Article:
The natural gas industry has worked hard over the last few years at its greenwashing campaign, which aims to convince the public that natural gas is a “bridge fuel” and that we have a natural gas “crisis.” This manufactured “crisis” in New England is primarily about regulators’ and industry’s failure to have planned for replacing some of the capacity that is being lost due to welcome decommissioning of coal-powered plants. Regulators and industry have panicked because they’ve been asleep at the wheel, and have moved to replace that capacity (and way more, planning for significant overbuilding) by replacing capacity with more of the same (fossil fuel infrastructure) for natural gas.
Every time we permit new construction with natural gas feeds, or allow the building of natural gas pipelines, or permit new natural gas storage facilities, we encourage fracking — a technology that wreaks all manner of havoc, including contamination of aquifers, destabilizing of geology and resultant earthquakes, compromised human health because of the toxic chemicals it uses, extreme levels of water consumption, and significant greenhouse gas contributions at well sites from flaring methane. Every time we allow more fossil fuel infrastructure, we lock ourselves into coming decades of fossil fuel use and worsening disruption of the climate.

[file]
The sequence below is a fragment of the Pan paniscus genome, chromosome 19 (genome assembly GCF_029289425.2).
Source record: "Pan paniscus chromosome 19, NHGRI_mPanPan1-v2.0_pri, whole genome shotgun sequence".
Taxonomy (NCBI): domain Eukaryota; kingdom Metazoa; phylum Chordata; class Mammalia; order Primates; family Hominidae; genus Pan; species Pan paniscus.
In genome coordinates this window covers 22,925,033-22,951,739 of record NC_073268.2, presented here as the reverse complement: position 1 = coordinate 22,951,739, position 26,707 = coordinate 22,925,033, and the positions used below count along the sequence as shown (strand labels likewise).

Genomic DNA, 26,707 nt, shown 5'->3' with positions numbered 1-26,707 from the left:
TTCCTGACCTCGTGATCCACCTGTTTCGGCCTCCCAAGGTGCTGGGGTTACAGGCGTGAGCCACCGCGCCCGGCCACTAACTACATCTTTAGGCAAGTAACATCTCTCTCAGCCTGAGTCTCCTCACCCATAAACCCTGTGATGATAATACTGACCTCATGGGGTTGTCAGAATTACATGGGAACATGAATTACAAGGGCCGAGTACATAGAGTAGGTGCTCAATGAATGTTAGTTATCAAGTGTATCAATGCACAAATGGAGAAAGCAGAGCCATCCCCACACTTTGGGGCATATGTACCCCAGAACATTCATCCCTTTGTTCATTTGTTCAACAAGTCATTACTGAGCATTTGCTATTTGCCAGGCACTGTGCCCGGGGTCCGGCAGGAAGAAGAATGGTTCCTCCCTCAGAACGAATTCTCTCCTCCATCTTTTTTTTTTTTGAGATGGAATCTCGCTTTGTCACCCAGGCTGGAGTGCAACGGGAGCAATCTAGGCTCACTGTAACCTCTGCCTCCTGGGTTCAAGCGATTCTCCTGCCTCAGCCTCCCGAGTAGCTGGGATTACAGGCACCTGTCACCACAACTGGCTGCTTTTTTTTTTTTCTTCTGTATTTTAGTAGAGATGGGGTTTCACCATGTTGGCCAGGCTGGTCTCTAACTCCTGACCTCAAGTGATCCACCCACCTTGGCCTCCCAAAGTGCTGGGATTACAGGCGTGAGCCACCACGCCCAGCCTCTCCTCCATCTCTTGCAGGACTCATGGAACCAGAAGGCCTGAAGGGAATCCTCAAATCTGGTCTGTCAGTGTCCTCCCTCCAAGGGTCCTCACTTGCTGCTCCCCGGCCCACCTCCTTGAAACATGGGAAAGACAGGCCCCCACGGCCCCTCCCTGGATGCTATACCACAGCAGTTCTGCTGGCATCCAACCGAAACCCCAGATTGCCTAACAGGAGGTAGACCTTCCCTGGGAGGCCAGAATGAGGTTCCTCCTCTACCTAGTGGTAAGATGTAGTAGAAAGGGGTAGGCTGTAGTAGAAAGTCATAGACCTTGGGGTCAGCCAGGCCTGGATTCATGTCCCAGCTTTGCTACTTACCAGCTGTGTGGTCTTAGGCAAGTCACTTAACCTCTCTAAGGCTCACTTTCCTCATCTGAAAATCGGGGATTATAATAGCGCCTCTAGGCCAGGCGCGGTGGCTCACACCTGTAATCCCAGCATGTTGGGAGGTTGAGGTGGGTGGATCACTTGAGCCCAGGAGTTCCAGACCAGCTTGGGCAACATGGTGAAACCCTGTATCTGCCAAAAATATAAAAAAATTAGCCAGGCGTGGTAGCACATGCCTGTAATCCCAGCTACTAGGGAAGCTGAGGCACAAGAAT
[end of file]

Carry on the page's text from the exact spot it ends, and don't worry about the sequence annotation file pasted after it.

This is not necessary. There are a number of ways to ratchet down our need for fossil fuels, reduce our emissions, and transition to a renewables energy portfolio, including efficiency measures, demand response, boosts on renewables projects, and development of a new green grid. People have too often swallowed the greenwashed message of “natural gas as a bridge fuel,” and think that natural gas will make their electricity cheaper this year, next year, etc. If we continue to buy into this idea, it will be a short-lived and narrow savings, because here’s what it really will do:
- it will tie us into 19th-century technology for decades to come
- it will encourage more high-risk NG pipelines
- it will make ratepayers pay for an outdated and destructive set of technologies
- it will hurt investment in renewables
- it will advance the awful fracking industry
- it will indirectly mobilize fuel for global markets
- it will endanger public safety, conservation land, aquifers and wells, and agricultural soils
At all levels, including locally, we need to stand for a renewables energy future, and not for a planet-warming, polluting, and dangerous technology from two centuries ago.